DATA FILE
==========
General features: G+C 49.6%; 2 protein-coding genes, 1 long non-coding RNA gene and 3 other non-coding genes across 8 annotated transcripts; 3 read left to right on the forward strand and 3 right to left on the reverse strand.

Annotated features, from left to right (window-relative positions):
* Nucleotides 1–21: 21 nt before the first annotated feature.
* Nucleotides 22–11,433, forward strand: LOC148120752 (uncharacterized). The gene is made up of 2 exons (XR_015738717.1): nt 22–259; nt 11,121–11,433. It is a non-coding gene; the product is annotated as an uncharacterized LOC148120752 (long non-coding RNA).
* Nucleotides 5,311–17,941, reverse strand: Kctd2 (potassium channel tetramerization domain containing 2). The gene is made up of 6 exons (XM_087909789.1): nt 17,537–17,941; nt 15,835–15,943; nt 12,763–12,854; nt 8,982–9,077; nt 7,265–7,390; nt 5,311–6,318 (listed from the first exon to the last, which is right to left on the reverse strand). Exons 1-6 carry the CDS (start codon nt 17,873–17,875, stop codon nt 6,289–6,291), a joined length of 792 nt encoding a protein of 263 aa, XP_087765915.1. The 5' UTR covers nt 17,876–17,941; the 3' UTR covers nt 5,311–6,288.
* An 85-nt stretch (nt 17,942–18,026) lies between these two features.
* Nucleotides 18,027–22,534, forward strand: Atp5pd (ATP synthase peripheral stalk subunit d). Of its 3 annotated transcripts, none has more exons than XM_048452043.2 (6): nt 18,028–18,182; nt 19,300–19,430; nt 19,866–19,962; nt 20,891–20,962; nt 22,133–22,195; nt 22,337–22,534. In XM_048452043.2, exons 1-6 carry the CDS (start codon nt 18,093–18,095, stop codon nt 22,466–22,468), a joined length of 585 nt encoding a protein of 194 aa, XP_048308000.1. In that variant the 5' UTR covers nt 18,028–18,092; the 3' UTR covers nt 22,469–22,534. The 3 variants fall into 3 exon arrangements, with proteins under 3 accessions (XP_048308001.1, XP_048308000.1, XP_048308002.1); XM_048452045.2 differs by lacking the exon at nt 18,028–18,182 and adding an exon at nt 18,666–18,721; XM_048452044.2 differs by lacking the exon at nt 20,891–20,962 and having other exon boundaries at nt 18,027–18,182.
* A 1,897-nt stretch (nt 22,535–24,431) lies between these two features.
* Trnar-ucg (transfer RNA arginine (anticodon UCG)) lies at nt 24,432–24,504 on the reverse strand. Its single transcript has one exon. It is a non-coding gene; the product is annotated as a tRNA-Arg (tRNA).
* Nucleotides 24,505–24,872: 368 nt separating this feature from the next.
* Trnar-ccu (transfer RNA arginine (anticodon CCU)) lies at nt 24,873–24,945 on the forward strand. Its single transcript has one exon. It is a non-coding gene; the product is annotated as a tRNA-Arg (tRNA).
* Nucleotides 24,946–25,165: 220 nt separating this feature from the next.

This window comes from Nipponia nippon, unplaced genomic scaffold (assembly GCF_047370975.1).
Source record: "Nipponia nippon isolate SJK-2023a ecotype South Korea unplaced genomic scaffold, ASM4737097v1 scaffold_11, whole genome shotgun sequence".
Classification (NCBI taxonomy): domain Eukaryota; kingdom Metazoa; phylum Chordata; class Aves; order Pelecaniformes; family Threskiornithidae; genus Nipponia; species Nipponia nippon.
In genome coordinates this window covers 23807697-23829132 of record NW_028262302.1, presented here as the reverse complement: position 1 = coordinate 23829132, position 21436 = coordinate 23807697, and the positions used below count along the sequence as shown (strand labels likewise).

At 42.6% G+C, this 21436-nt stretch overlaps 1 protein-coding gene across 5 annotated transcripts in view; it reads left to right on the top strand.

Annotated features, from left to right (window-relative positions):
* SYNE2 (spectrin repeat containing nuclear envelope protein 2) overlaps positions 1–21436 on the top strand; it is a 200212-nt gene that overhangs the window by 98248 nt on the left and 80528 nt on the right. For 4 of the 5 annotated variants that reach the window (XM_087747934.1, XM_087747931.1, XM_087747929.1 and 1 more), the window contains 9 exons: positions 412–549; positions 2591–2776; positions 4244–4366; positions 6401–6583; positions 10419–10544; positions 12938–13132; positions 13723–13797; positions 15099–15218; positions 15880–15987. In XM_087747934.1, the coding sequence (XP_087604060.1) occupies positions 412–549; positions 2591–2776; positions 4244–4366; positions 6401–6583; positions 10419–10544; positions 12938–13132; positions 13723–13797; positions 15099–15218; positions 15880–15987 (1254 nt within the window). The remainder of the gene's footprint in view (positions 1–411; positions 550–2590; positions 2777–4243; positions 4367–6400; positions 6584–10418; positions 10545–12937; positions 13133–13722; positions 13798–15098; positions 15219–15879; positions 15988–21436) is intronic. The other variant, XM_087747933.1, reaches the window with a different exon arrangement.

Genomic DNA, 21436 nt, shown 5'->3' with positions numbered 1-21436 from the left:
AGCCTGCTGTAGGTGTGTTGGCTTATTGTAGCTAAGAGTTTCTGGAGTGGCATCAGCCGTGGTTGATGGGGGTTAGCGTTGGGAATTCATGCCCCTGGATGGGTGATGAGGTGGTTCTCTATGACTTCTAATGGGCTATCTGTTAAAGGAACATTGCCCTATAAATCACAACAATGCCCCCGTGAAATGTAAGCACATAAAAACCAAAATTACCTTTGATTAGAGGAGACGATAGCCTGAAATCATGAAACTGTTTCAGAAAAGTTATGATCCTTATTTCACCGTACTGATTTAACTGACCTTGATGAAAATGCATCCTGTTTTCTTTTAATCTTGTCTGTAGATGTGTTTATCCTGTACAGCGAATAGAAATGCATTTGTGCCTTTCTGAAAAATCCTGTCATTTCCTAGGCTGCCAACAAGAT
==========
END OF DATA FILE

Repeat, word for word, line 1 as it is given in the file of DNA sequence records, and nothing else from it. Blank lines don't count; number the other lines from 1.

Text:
General features: G+C 49.6%; 2 protein-coding genes, 1 long non-coding RNA gene and 3 other non-coding genes across 8 annotated transcripts; 3 read left to right on the forward strand and 3 right to left on the reverse strand.